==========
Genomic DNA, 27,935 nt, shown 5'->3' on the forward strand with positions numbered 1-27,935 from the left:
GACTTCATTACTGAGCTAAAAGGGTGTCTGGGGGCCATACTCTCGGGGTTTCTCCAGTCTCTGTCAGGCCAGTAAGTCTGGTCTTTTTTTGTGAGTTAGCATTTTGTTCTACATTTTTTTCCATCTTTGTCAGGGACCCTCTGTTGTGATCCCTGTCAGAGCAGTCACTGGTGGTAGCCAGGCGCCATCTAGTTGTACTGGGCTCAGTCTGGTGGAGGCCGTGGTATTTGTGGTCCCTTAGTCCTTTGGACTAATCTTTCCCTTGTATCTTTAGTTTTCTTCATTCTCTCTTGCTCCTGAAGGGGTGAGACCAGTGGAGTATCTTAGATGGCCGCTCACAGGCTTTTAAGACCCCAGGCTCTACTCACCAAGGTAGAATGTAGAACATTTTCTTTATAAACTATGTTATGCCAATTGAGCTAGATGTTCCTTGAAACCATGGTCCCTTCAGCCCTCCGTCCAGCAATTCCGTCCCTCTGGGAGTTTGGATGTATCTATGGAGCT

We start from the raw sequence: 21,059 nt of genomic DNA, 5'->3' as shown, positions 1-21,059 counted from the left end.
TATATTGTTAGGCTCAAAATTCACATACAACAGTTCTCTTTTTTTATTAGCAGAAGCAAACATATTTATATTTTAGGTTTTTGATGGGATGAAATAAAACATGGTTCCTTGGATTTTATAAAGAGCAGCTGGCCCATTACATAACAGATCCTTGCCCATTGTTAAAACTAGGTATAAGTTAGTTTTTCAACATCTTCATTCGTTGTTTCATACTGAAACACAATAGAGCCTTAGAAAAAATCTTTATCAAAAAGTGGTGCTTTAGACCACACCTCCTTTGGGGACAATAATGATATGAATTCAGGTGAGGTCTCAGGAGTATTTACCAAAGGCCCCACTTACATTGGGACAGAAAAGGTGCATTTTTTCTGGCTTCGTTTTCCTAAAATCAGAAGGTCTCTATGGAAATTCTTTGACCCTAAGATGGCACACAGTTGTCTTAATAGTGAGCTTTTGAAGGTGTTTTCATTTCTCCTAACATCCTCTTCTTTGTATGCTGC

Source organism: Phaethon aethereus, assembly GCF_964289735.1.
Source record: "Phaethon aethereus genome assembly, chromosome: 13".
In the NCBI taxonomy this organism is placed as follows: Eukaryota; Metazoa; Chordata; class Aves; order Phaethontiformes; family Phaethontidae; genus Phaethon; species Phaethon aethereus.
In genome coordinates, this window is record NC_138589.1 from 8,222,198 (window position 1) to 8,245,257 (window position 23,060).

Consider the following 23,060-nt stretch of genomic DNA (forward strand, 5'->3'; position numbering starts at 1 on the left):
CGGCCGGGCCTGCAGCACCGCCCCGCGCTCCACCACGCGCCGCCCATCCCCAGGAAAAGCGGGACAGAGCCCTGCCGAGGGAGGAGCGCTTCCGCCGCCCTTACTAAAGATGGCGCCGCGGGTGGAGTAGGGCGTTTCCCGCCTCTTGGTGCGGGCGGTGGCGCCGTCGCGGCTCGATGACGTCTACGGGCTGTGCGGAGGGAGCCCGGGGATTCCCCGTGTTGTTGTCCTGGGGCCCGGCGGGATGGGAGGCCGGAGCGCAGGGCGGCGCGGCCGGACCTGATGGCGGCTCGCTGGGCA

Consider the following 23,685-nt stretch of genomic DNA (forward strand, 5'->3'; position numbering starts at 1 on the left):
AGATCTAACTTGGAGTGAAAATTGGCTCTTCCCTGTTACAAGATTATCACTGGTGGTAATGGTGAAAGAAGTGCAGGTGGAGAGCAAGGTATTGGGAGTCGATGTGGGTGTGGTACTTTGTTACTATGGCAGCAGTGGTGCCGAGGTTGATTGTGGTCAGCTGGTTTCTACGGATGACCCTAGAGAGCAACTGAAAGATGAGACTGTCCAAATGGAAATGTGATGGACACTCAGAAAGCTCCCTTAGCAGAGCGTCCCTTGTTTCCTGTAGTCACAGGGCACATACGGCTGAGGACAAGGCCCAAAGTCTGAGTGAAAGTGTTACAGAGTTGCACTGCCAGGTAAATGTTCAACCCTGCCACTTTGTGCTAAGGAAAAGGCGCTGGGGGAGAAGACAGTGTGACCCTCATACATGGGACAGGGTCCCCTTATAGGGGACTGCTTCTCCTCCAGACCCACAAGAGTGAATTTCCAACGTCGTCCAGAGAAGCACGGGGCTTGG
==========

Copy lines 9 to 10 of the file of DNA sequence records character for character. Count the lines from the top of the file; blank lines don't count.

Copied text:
Consider the following 23,060-nt stretch of genomic DNA (forward strand, 5'->3'; position numbering starts at 1 on the left):
CGGCCGGGCCTGCAGCACCGCCCCGCGCTCCACCACGCGCCGCCCATCCCCAGGAAAAGCGGGACAGAGCCCTGCCGAGGGAGGAGCGCTTCCGCCGCCCTTACTAAAGATGGCGCCGCGGGTGGAGTAGGGCGTTTCCCGCCTCTTGGTGCGGGCGGTGGCGCCGTCGCGGCTCGATGACGTCTACGGGCTGTGCGGAGGGAGCCCGGGGATTCCCCGTGTTGTTGTCCTGGGGCCCGGCGGGATGGGAGGCCGGAGCGCAGGGCGGCGCGGCCGGACCTGATGGCGGCTCGCTGGGCA